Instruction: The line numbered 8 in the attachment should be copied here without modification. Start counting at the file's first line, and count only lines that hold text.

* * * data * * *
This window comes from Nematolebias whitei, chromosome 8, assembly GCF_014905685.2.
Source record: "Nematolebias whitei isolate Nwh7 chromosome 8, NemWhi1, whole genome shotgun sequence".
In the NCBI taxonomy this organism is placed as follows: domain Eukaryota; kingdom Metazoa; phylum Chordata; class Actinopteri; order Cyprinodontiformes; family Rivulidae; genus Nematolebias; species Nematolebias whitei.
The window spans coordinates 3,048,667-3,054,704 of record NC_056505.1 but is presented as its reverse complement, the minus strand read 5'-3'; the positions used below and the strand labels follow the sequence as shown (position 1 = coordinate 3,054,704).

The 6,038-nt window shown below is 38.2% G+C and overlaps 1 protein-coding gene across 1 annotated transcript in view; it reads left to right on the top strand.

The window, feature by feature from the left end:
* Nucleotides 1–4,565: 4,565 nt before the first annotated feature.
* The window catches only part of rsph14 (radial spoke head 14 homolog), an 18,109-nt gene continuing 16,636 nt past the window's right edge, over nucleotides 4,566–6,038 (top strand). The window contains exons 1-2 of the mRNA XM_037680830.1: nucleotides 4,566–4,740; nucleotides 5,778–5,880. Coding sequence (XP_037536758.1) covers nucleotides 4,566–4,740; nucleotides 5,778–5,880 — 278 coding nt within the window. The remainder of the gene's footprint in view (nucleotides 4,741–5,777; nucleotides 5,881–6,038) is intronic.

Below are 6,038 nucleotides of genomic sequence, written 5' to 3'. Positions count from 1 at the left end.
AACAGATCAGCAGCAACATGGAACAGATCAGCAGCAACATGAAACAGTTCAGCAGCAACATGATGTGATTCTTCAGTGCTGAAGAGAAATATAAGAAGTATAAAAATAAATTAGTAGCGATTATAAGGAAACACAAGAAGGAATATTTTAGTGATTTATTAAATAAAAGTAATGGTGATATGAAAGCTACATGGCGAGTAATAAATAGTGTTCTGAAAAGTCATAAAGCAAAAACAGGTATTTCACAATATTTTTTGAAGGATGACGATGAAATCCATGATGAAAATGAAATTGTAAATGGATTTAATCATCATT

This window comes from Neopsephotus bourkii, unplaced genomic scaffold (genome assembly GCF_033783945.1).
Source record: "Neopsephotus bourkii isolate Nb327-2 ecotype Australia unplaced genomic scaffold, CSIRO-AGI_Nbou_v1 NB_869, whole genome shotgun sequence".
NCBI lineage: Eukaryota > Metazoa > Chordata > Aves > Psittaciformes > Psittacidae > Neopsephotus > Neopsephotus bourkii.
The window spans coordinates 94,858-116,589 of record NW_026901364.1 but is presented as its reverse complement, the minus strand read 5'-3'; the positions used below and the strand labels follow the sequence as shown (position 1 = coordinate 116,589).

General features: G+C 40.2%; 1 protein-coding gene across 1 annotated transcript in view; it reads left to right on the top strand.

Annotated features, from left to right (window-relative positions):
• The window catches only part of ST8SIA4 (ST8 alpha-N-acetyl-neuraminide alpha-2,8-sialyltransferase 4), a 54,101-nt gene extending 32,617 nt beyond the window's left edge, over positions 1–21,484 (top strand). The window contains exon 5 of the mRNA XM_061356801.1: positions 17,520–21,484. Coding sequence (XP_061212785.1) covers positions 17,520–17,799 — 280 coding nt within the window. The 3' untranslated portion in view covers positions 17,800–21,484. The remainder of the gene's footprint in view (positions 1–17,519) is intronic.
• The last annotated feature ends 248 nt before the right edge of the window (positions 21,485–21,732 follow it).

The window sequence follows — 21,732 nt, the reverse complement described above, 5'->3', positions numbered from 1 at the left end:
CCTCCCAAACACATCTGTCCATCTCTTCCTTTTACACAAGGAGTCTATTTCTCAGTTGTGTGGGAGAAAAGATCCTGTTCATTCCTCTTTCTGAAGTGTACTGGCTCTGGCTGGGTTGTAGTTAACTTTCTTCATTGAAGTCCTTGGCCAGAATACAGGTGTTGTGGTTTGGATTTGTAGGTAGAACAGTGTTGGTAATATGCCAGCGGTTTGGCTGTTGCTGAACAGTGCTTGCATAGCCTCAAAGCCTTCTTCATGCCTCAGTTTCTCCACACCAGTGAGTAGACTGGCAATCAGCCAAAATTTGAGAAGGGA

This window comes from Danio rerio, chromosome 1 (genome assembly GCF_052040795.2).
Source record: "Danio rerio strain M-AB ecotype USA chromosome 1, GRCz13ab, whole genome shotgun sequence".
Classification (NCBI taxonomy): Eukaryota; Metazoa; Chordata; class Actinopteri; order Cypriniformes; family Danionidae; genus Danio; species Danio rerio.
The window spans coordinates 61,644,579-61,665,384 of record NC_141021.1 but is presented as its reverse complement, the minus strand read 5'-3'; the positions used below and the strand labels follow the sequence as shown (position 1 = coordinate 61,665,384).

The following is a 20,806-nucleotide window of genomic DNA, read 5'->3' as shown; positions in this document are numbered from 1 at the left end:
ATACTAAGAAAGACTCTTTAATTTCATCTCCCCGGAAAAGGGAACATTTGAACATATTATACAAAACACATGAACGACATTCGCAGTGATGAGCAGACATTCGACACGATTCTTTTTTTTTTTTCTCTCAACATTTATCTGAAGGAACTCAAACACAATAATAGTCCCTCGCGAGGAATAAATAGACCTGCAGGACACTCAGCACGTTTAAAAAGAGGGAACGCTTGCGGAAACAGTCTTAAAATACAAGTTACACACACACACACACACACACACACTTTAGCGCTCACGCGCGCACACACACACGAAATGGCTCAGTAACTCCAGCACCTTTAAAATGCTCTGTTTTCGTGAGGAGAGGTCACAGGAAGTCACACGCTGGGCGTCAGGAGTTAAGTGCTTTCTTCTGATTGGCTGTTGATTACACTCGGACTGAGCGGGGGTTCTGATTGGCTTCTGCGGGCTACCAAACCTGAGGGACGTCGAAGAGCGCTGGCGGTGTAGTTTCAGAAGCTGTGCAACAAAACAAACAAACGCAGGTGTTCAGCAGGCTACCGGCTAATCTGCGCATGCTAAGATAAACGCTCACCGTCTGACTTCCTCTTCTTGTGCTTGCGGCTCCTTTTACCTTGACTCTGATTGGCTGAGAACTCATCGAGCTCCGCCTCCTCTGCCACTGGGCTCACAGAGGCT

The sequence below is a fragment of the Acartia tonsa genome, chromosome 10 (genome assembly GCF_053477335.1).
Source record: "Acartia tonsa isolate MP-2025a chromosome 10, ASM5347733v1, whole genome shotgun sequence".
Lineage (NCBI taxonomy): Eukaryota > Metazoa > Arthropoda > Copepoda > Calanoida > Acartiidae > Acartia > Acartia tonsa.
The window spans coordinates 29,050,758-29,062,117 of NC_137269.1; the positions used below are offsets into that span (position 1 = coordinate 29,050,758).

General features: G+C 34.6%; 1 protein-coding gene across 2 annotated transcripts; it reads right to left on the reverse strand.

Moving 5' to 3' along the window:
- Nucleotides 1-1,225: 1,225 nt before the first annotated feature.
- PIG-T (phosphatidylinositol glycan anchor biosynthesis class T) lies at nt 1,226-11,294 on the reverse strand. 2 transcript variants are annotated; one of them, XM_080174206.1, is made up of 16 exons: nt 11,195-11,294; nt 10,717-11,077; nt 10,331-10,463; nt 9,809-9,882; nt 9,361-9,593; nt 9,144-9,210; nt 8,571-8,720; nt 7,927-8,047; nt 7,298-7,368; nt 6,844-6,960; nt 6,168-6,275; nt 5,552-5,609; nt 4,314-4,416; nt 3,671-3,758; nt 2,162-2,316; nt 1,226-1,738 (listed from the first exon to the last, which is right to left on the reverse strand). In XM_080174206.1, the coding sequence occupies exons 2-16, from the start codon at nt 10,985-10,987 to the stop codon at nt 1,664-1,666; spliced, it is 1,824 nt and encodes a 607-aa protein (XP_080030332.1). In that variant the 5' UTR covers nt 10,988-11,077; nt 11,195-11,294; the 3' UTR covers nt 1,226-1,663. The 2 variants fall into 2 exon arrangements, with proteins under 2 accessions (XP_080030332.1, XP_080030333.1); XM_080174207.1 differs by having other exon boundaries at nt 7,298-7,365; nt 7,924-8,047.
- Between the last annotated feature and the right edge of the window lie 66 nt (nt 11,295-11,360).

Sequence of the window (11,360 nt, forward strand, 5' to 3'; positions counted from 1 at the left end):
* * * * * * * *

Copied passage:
* The window catches only part of rsph14 (radial spoke head 14 homolog), an 18,109-nt gene continuing 16,636 nt past the window's right edge, over nucleotides 4,566–6,038 (top strand). The window contains exons 1-2 of the mRNA XM_037680830.1: nucleotides 4,566–4,740; nucleotides 5,778–5,880. Coding sequence (XP_037536758.1) covers nucleotides 4,566–4,740; nucleotides 5,778–5,880 — 278 coding nt within the window. The remainder of the gene's footprint in view (nucleotides 4,741–5,777; nucleotides 5,881–6,038) is intronic.